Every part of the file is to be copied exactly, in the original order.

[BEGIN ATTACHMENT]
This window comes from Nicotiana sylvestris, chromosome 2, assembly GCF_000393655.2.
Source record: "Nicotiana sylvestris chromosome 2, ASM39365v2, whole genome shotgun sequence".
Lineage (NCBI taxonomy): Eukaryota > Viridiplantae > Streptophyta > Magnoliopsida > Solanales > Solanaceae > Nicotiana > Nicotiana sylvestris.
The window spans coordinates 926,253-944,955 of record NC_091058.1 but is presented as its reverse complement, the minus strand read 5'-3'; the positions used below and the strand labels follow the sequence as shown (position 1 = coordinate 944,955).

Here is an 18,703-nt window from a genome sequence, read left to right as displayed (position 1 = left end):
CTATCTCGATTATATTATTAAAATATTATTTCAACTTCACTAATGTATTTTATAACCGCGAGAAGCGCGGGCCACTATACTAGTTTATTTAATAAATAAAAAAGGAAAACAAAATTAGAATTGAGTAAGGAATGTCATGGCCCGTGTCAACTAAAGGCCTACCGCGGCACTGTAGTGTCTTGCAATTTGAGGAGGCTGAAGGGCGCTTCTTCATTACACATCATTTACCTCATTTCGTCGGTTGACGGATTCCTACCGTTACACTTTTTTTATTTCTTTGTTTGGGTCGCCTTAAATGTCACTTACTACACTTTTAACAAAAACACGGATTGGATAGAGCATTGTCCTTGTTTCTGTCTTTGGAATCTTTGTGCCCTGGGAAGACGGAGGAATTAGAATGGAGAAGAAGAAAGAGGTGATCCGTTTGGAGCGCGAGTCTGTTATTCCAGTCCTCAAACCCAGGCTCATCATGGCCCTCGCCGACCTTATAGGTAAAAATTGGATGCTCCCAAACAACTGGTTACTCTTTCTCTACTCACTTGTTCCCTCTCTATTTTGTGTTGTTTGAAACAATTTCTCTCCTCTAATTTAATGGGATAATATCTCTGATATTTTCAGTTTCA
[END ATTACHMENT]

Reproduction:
This window comes from Nicotiana sylvestris, chromosome 2, assembly GCF_000393655.2.
Source record: "Nicotiana sylvestris chromosome 2, ASM39365v2, whole genome shotgun sequence".
Lineage (NCBI taxonomy): Eukaryota > Viridiplantae > Streptophyta > Magnoliopsida > Solanales > Solanaceae > Nicotiana > Nicotiana sylvestris.
The window spans coordinates 926,253-944,955 of record NC_091058.1 but is presented as its reverse complement, the minus strand read 5'-3'; the positions used below and the strand labels follow the sequence as shown (position 1 = coordinate 944,955).

Here is an 18,703-nt window from a genome sequence, read left to right as displayed (position 1 = left end):
CTATCTCGATTATATTATTAAAATATTATTTCAACTTCACTAATGTATTTTATAACCGCGAGAAGCGCGGGCCACTATACTAGTTTATTTAATAAATAAAAAAGGAAAACAAAATTAGAATTGAGTAAGGAATGTCATGGCCCGTGTCAACTAAAGGCCTACCGCGGCACTGTAGTGTCTTGCAATTTGAGGAGGCTGAAGGGCGCTTCTTCATTACACATCATTTACCTCATTTCGTCGGTTGACGGATTCCTACCGTTACACTTTTTTTATTTCTTTGTTTGGGTCGCCTTAAATGTCACTTACTACACTTTTAACAAAAACACGGATTGGATAGAGCATTGTCCTTGTTTCTGTCTTTGGAATCTTTGTGCCCTGGGAAGACGGAGGAATTAGAATGGAGAAGAAGAAAGAGGTGATCCGTTTGGAGCGCGAGTCTGTTATTCCAGTCCTCAAACCCAGGCTCATCATGGCCCTCGCCGACCTTATAGGTAAAAATTGGATGCTCCCAAACAACTGGTTACTCTTTCTCTACTCACTTGTTCCCTCTCTATTTTGTGTTGTTTGAAACAATTTCTCTCCTCTAATTTAATGGGATAATATCTCTGATATTTTCAGTTTCA